Posted: Feb. 22, 2011
O'DONNELL NEVER STOPS
By Celia Cohen
For someone who lost the U.S. Senate race by 50,000 votes, Christine O'Donnell is still managing to upend Delaware politics.
This must be some sort of "Double Double Toil & Trouble" Effect. How else to explain the way O'Donnell, a Tea Party Republican, hexed everything from the political dominance of Mike Castle to the law practice of the state's most famous land-use attorney?
O'Donnell's Top Ten List of Dabbling in Delaware Politics
1. Mike Castle. His 30 years in statewide office turned out to be poor armor against O'Donnell in the Republican senatorial primary. Who knew he would have been better off with a wand and some classes at Hogwarts?
2. Chris Coons. Give him credit for following some old political advice, If there is a Senate nomination available for the asking, take it. Never mind that his campaign to jump from New Castle County executive to senator appeared at first to be more nonsense than the cow jumping over the moon. Once Castle was ousted, Coons could laugh right along with the little dog.
3. Beau Biden. There was supposed to be a sure-fire script. It had Castle capping off his political legacy with four years in the Senate, while Biden spent another term as attorney general until the coast was clear for him to run for his father's old office. Oh well, maybe Tom Carper will pack it in and leave a Senate seat open in 2018.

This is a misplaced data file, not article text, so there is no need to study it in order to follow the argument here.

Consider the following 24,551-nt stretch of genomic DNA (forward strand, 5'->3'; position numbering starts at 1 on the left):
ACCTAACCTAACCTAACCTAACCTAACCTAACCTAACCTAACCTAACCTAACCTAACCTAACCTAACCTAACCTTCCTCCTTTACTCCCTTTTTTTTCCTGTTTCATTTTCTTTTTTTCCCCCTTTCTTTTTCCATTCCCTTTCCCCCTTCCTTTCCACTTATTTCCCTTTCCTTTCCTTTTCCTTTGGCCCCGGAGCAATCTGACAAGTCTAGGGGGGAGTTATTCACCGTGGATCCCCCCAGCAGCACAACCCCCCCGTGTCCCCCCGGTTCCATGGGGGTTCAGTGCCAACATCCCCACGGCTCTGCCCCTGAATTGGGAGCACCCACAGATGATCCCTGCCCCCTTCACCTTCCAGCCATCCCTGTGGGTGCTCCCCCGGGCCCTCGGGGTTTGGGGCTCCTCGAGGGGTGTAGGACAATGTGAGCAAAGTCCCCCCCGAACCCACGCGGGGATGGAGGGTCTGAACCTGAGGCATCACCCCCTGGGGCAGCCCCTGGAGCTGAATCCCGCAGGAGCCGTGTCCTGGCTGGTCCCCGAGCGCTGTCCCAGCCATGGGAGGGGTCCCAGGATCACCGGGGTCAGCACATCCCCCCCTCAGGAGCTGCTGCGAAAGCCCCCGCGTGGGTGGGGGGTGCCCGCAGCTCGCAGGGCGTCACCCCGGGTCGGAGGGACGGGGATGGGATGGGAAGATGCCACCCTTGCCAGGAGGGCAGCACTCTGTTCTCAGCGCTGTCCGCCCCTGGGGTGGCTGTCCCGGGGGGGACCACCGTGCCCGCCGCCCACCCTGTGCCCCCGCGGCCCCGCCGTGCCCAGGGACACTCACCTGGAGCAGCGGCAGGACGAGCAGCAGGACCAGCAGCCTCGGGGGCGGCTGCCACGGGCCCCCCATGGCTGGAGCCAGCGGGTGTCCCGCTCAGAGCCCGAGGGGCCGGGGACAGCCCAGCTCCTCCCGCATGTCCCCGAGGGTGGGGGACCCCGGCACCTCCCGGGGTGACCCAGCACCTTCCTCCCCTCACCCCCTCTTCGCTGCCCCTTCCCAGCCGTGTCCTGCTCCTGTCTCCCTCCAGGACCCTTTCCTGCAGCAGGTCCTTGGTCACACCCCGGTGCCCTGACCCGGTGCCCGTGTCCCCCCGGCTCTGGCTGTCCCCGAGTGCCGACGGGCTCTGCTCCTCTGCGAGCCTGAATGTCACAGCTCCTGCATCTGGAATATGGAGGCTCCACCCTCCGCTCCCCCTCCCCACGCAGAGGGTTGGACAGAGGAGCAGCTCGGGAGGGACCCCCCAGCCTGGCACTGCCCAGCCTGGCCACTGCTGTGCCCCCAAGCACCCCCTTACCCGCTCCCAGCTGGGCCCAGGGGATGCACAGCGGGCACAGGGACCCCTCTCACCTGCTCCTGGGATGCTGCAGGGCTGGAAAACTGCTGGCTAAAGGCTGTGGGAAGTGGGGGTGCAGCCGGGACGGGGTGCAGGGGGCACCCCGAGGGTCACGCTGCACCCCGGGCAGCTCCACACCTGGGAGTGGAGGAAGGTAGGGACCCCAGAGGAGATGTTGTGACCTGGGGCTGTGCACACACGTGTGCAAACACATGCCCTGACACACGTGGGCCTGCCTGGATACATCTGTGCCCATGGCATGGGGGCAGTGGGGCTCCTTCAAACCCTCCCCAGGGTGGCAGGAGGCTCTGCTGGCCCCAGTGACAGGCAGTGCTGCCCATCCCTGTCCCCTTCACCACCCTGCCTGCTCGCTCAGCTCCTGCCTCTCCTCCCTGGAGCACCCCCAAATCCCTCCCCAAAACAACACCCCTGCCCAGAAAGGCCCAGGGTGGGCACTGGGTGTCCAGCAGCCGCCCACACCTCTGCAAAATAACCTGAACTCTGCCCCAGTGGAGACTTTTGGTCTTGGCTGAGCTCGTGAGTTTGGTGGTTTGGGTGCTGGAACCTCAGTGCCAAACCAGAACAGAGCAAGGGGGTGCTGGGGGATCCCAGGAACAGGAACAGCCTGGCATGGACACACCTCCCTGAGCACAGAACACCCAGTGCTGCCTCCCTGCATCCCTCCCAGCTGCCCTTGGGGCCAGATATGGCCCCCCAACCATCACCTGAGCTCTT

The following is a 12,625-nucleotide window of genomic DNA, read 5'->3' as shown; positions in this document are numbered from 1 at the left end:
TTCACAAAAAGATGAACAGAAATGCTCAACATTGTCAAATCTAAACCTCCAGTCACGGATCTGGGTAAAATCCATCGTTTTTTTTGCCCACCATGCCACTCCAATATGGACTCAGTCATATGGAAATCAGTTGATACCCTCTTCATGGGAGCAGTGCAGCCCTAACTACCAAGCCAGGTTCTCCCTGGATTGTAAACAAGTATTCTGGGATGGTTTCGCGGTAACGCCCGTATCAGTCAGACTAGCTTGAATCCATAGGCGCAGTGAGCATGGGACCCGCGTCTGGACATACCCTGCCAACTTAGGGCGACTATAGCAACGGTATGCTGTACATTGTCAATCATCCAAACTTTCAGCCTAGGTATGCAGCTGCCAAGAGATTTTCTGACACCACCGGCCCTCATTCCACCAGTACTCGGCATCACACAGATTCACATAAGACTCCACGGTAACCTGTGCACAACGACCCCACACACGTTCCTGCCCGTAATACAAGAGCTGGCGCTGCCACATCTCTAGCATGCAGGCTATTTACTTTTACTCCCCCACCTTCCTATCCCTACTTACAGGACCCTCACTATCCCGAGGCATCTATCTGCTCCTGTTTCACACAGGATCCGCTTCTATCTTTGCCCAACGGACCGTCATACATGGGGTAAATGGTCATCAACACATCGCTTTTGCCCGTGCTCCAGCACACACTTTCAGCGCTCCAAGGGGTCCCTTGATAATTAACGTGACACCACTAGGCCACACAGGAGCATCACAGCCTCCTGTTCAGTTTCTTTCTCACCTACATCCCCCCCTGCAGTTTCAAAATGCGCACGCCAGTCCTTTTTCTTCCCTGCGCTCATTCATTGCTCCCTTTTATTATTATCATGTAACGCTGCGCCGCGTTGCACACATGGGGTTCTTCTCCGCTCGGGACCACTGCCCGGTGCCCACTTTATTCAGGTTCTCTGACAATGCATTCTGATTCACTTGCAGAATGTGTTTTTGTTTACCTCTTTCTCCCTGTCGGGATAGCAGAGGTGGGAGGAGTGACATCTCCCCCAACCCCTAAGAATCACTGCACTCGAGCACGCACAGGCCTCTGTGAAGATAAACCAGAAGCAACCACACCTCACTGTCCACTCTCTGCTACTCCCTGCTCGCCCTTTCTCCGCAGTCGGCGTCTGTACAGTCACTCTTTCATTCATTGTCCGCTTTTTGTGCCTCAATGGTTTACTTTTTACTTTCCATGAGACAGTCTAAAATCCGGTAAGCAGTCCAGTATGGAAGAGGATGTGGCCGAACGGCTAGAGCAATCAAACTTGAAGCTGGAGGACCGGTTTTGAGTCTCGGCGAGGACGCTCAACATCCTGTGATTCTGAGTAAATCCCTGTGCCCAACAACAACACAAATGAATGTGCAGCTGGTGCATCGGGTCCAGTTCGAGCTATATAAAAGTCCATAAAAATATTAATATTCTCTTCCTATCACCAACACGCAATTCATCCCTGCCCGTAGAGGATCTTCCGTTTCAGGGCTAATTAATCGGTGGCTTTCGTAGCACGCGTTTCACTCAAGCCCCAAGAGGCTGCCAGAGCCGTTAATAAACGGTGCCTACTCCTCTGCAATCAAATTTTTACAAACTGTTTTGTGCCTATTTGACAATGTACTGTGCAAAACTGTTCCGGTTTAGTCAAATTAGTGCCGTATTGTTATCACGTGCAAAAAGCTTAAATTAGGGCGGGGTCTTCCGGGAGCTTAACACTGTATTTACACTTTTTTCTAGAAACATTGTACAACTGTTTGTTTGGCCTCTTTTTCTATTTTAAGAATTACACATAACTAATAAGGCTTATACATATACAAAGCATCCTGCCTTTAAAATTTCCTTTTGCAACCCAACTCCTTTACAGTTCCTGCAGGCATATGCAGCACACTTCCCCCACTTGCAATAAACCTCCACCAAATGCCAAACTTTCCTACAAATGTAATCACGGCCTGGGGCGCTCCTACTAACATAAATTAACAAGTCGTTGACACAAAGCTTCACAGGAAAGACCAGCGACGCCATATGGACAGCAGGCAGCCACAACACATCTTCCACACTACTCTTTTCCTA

4. Colin Bonini. He lost his shot at being elected state treasurer when the top of the Republican ticket went bibidi-bobidi-boo and morphed into an albatross.
5. Tom Ross. His term as the Republican state chair is up this spring, and although he has yet to say officially he is not running again, it seems to be a matter of time. Ross tried hard to reanimate the party and stop O'Donnell, and it got him death threats and heart trouble. Going for another term would be like deciding he also needs something like a hole in the head.
6. Michael Katz. He came up one vote short in trying to unseat Tony "The Door" DeLuca as the state Senate's Democratic president pro tem. That vote belonged to Colin Bonini, the only Republican to back DeLuca. If Castle had won and enabled Ross' party building, it could have created enough Republican clout to turn around Bonini's vote and give the Republicans a say in the Senate for the first time since 1973.
7. State House of Representatives. All around the country, the 2010 election was so good for the Republicans, they picked up 700 legislative seats. Not here. In a graphic display of trickle-down politics, the 50,000-vote deficit at the top of the ticket translated into a loss of two seats in the House and left the Republicans even deeper in the minority.
8. Paul Clark. Of the smattering of offices not to be filled by special election, did there have to be the one that Clark was in line for?
9. Tom Kovach. After Clark moved in behind Coons to become New Castle County's latest Democratic executive, Kovach won the special election to replace Clark as the County Council president. Finally, a backlash vote that was good for the Republicans.
10. Pam Scott. O'Donnell won the primary, so Coons won the Senate race, so Clark became the county executive, so there was an outcry that pushed his wife Pam Scott out of her law firm and her land-use practice. If this is not an example of the iron law of unintended consequences, nothing is.
Footnote: Carolann Wicks resigned as the state transportation secretary under duress, even though there was no connection to Christine O'Donnell, or not that anyone knows of.